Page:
In my decades-long dealings with Russia, I have seen firsthand many difficulties. I have also seen the difficulties that the post-Soviet government itself has encountered ("Putin's power play," European Business, June 5).
I am no fan of the continuing inefficacy and at times criminal behavior of the Russian marketplace, but I must at least partially come to the defense of President Vladimir Putin in his struggle for power. Although I do not know the true details of the means being used in his attempt at a resumption of national power, I can commend the goals, in as much as they assert nation-state responsibility.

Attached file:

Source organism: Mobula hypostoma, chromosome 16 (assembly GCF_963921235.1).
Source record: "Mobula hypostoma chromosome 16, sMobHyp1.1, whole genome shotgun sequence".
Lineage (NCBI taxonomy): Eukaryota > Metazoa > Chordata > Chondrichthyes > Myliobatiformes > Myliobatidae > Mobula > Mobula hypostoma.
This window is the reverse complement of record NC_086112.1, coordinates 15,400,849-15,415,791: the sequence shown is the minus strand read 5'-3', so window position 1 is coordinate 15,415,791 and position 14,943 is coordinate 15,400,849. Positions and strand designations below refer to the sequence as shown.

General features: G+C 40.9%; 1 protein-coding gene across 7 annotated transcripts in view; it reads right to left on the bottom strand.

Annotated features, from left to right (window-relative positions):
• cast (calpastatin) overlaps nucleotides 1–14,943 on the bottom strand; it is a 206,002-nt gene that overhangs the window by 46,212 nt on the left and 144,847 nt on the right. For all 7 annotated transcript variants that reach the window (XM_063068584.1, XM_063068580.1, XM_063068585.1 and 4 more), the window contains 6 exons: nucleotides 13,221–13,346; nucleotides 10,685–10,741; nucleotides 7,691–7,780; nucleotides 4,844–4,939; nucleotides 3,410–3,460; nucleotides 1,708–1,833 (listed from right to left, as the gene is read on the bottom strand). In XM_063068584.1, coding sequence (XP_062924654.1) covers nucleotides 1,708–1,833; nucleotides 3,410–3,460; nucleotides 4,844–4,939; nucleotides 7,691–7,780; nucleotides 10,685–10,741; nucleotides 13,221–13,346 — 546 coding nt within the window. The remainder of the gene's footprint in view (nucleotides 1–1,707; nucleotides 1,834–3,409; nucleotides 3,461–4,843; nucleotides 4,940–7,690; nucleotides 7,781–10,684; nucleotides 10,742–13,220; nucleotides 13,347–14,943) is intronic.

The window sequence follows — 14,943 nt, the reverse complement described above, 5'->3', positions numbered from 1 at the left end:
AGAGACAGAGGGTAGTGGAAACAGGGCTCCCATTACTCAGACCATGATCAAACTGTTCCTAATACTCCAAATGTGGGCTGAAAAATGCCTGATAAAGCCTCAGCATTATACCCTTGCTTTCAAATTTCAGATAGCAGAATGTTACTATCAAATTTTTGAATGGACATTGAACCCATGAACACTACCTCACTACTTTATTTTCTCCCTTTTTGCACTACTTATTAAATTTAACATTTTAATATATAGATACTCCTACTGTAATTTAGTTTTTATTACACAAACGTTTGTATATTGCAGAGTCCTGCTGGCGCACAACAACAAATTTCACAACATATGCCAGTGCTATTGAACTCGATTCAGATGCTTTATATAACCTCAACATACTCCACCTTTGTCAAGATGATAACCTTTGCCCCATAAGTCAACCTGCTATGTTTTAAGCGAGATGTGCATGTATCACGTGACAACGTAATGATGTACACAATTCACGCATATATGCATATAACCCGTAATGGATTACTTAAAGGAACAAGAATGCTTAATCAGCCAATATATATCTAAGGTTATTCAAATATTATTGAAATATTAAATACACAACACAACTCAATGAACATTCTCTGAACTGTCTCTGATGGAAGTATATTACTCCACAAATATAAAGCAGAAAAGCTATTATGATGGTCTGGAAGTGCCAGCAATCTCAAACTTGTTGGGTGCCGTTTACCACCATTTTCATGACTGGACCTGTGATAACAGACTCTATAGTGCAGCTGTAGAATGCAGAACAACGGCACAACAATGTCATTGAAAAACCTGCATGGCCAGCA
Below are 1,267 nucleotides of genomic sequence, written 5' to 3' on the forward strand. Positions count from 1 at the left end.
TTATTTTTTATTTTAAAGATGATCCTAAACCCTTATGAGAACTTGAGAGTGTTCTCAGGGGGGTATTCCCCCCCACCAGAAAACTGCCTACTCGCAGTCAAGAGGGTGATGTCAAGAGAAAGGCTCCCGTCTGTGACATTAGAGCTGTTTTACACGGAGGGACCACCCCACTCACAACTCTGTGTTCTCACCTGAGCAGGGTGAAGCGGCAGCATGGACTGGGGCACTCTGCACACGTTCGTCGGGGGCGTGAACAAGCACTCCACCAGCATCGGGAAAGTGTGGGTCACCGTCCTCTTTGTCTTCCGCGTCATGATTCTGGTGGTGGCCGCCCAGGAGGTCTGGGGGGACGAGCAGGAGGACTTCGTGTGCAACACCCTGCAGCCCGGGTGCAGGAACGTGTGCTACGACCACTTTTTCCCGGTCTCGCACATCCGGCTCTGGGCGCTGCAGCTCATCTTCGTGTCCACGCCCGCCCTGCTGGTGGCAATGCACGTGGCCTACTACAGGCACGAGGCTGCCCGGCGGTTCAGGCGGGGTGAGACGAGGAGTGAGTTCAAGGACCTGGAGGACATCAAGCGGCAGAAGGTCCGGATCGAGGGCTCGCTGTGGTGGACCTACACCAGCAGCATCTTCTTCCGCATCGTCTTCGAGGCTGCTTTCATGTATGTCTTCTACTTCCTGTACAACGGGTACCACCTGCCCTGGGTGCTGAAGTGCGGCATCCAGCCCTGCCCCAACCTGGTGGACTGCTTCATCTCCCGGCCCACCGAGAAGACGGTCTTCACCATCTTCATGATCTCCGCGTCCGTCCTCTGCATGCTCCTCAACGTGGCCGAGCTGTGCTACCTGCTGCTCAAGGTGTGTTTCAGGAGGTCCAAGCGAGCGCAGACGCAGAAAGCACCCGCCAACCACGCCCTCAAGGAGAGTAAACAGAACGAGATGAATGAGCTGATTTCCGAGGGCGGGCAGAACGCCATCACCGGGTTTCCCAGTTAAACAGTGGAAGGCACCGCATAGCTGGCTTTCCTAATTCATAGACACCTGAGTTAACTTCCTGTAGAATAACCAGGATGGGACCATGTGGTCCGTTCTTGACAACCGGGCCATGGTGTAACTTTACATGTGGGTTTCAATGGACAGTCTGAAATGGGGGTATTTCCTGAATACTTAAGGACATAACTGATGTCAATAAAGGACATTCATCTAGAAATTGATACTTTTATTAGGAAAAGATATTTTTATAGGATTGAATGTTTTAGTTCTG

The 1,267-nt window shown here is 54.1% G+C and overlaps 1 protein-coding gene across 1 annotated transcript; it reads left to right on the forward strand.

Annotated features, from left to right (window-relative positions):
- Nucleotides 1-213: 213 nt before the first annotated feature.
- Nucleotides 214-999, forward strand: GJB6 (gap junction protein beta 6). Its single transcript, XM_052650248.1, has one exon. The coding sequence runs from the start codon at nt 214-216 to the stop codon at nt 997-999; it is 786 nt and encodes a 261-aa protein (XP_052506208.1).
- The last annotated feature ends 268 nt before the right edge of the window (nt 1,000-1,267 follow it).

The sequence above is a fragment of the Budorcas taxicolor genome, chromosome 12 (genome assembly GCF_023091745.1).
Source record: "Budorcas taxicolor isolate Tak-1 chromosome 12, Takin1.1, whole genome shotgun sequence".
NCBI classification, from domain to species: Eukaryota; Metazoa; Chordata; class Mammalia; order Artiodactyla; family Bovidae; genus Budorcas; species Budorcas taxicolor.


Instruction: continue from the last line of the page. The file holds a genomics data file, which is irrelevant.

Imagine the reaction and outcome in the U.S. if Montana were to decide to suspend the transfer of taxes to the federal government and enter into a treaty of its own making with North Korea. Russia is faced with the dynamic equivalent of this very thing.
The U.S. should demand from Russia international standards of responsibility (read Chechyna), but it should also clearly express its support for adherence to the Russian constitution by freely subscribed members of the Russian federation.
The U.S. also has a constitution, and it is considered to be a rather important document. Grant the Russians the same.